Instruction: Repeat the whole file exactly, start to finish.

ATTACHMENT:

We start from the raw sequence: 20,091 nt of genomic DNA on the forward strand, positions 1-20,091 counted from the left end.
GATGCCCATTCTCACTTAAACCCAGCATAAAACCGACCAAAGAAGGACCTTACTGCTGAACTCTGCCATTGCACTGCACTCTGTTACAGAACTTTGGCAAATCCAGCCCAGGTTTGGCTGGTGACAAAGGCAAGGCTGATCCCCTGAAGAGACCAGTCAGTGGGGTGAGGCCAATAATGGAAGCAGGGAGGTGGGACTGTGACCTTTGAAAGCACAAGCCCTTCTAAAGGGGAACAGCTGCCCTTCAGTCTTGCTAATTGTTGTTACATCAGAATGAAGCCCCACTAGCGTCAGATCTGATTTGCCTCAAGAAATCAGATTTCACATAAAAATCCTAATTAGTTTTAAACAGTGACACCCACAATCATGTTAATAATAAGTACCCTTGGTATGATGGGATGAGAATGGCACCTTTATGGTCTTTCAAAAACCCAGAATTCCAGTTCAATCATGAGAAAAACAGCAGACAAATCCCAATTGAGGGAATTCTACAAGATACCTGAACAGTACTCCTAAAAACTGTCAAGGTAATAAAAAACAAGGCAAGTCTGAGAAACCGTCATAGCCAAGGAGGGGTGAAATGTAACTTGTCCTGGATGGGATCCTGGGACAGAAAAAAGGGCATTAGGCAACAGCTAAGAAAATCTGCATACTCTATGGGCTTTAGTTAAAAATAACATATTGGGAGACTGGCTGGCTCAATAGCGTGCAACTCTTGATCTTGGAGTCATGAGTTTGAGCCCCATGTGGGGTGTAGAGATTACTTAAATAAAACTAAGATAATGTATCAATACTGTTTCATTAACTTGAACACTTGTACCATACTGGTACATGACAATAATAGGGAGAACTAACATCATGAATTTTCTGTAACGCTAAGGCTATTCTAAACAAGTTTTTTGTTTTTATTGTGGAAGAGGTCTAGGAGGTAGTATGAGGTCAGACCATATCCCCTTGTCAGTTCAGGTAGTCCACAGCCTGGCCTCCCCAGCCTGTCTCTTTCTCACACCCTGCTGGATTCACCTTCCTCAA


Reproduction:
We start from the raw sequence: 20,091 nt of genomic DNA on the forward strand, positions 1-20,091 counted from the left end.
GATGCCCATTCTCACTTAAACCCAGCATAAAACCGACCAAAGAAGGACCTTACTGCTGAACTCTGCCATTGCACTGCACTCTGTTACAGAACTTTGGCAAATCCAGCCCAGGTTTGGCTGGTGACAAAGGCAAGGCTGATCCCCTGAAGAGACCAGTCAGTGGGGTGAGGCCAATAATGGAAGCAGGGAGGTGGGACTGTGACCTTTGAAAGCACAAGCCCTTCTAAAGGGGAACAGCTGCCCTTCAGTCTTGCTAATTGTTGTTACATCAGAATGAAGCCCCACTAGCGTCAGATCTGATTTGCCTCAAGAAATCAGATTTCACATAAAAATCCTAATTAGTTTTAAACAGTGACACCCACAATCATGTTAATAATAAGTACCCTTGGTATGATGGGATGAGAATGGCACCTTTATGGTCTTTCAAAAACCCAGAATTCCAGTTCAATCATGAGAAAAACAGCAGACAAATCCCAATTGAGGGAATTCTACAAGATACCTGAACAGTACTCCTAAAAACTGTCAAGGTAATAAAAAACAAGGCAAGTCTGAGAAACCGTCATAGCCAAGGAGGGGTGAAATGTAACTTGTCCTGGATGGGATCCTGGGACAGAAAAAAGGGCATTAGGCAACAGCTAAGAAAATCTGCATACTCTATGGGCTTTAGTTAAAAATAACATATTGGGAGACTGGCTGGCTCAATAGCGTGCAACTCTTGATCTTGGAGTCATGAGTTTGAGCCCCATGTGGGGTGTAGAGATTACTTAAATAAAACTAAGATAATGTATCAATACTGTTTCATTAACTTGAACACTTGTACCATACTGGTACATGACAATAATAGGGAGAACTAACATCATGAATTTTCTGTAACGCTAAGGCTATTCTAAACAAGTTTTTTGTTTTTATTGTGGAAGAGGTCTAGGAGGTAGTATGAGGTCAGACCATATCCCCTTGTCAGTTCAGGTAGTCCACAGCCTGGCCTCCCCAGCCTGTCTCTTTCTCACACCCTGCTGGATTCACCTTCCTCAA